special agent dale cooper, rosie larsen and learning something along the way

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I was a huge fan of the short lived television program Twin Peaks when I was growing up.  There was just something about the combination of the sleepy, pacific northwest setting, the cool musical soundtrack of Angelo Badalamenti, the eccentric characters (FBI agent Dale Cooper and his love of coffee, Sheriff Truman, Bob, The Log Lady) and the off center vision of David Lynch that utterly caught my imagination.  In the end, Twin Peaks had a short-lived run and I totally acknowledge that it lost its way during the second (and final) season, but that show has always stuck with me.

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Last year I started watching the new series, The Killing, which is reminiscent of Twin Peaks in many ways.  Just like in Twin Peaks, where the setting of the Northwest felt like a character in the story, the city of Seattle is front and center in the storyline with it ominous and rained soaked feel.  Also similar to Twin Peaks, The Killing features a non-linear storyline that works its way through an ensemble cast while trying to uncover the killer of a high school student.

 

One of the other things that interested me about The Killing was the aggressive marketing campaign employed by AMC.  The advertising almost explicitly insinuated that the show was going to solve the mystery of the murder by the end of the first season.  Everything was centered around the payoff to the first season question of “Who Killed Rosie Larsen?” How many shows are actually explicit in saying that they will end the story line after only one season?  Not many, and this had me intrigued.  (Now from a business perspective, it should have been silly of me to believe that the producers were going to allow the show to be nicely wrapped up in one season’s story arc.)

Considering the similarities to Twin Peaks and, since I enjoy shows that are somewhat of a slow burn, I really enjoyed The Killing when I first started watching.  As the season progressed, I watched along with hordes of others in hopes of figuring out “who killed Rosie Larsen” before the show revealed it.

 

But a funny thing happened on the way to the end of season one of The Killing.  AMC didn’t actually reveal who the killer was.  Not only that but the producers of the show threw a curveball at the end of the season that made it obvious that the mystery was not going to get solved any time soon.  A full second season was going to be needed for things to play out.  The entire premise of the marketing campaign evaporated and the inferred promise to viewers was blown apart.

 

Needless to say, there was a lot of backlash from viewers and critics of the show across traditional and social media.  And I was right there with them.  I’m pretty sure that I posted a rant or rave on Facebook about it and I know that I saw many similar comments from my friends along the same lines.  I swore off the show and decided I was done with it.  AMC and The Killing made a promise and damn them if they didn’t stand by it!  (Ok, I know I’m getting overly dramatic about a TV show here, but still….)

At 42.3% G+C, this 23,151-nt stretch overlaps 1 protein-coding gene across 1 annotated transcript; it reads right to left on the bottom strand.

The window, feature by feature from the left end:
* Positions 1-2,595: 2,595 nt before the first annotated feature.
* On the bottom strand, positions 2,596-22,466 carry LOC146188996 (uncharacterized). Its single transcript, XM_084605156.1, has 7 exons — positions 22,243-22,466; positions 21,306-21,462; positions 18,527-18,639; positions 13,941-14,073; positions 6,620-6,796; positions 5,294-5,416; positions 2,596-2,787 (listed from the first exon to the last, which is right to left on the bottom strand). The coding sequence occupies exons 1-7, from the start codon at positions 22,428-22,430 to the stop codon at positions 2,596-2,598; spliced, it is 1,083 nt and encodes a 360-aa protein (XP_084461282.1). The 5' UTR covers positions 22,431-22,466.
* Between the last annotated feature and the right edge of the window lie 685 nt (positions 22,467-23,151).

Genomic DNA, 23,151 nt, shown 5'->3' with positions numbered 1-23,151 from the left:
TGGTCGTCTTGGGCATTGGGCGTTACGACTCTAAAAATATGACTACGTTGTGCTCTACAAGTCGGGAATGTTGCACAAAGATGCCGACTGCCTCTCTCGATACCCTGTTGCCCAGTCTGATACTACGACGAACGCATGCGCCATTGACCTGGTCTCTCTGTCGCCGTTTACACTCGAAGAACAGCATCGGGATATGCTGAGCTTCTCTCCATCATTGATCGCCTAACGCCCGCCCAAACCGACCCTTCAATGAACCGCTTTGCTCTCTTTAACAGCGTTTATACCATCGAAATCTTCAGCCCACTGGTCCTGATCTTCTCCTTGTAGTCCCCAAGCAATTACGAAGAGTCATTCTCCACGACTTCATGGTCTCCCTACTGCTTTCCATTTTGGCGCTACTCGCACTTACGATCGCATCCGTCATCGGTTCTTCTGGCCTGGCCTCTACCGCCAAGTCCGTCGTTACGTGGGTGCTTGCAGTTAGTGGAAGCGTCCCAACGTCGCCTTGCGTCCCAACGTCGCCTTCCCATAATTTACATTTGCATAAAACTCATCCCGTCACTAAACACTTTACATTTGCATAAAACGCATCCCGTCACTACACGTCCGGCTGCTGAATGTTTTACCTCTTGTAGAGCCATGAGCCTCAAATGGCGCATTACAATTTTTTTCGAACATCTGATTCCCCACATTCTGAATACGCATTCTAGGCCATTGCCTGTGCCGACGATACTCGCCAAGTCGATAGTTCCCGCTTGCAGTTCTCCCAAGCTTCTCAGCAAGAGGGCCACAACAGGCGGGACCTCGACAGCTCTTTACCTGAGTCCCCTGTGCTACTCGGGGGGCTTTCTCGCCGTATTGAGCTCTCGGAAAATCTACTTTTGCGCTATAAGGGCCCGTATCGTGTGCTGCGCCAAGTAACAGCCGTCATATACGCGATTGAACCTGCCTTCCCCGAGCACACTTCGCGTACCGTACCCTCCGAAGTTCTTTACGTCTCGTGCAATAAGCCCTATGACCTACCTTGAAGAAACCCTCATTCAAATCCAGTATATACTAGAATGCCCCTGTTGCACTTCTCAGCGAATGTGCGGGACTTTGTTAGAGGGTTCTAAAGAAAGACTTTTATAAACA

Fast forward from last year to this month, AMC has been prepping for the second season premiere of The Killing.  Different than the marketing efforts last year, AMC has been taking a different tact.  The marketing has been more low key.  The advertisements talk about the mystery but don’t make anything explicit.  It’s pretty obvious that they knew that viewers were angry and the network was trying to earn their way back into consideration without being over the top.  So earlier this week Leslie and I sat down to watch the second season premiere and gave The Killing a second chance.

 

Now I know that I swore off the show, but I have to say that after watching the season opening episode, I’m hooked again.  The episode did two things really well that I will try to summarize without giving any details or spoilers away in case you watch the program.  It quickly resolved the curve balls from the previous season finale, and it made tangible progress on some key elements of the primary storyline of the mystery.

 

As a fan of pop culture and as a marketer, I came away pleasantly surprised.  Before the second season started, AMC could have easily focused on a public relations campaign to try to curry favor of their viewers.  That would have been an easy thing to execute: reach out to critics, “influencers,” bloggers, etc. and try to win them back over by giving them a sneak peek behind the scenes and reasons why the TV show did what they did at the end of the first season.  But from what I have observed, they didn’t do that.  Instead, AMC focused on fixing the story and found ways to re-engage their viewers right from the onset of the second season.

 

Fix the product.  Improve the experience.  Make it more interesting for consumers.  Don’t solely rely on marketing to solve the problem or the perception.  From the outside looking in, that’s the approach that I think they took.  And at least from the onset of the new season it has worked well so far, and it is an approach that many marketers and business owners should keep close to heart.

(Photos courtesy of creative common license: Shannon Okey and Timothy Apnel.) 

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